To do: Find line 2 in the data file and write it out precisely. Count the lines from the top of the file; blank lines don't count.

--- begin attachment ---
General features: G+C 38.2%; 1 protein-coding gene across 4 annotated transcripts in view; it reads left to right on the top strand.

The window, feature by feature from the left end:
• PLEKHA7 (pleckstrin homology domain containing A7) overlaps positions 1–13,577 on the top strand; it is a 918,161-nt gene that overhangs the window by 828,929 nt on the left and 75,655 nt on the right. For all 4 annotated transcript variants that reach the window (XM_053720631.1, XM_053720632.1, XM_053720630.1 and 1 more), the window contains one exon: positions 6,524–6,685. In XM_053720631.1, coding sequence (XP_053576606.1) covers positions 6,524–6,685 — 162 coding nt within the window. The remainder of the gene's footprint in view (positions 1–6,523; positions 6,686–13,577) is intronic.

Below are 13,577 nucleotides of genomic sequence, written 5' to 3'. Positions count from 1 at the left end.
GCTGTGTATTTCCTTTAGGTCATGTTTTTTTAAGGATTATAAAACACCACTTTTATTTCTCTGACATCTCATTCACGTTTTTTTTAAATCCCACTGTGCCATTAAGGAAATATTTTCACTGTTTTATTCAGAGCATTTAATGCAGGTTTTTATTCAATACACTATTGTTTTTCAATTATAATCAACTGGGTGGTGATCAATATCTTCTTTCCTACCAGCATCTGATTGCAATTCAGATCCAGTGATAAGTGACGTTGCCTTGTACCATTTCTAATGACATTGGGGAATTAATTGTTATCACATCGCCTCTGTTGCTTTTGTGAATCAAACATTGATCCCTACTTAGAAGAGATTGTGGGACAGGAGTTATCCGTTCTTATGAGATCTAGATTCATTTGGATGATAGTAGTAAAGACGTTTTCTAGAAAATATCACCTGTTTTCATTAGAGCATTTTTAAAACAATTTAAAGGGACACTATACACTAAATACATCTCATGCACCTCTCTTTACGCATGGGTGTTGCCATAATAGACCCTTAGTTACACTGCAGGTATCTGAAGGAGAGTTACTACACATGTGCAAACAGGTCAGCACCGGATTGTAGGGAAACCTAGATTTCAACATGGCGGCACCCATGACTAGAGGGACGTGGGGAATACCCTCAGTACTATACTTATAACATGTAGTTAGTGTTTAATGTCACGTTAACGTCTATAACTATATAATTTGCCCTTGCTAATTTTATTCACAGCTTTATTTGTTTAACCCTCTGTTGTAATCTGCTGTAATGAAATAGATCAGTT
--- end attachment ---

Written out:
The window, feature by feature from the left end: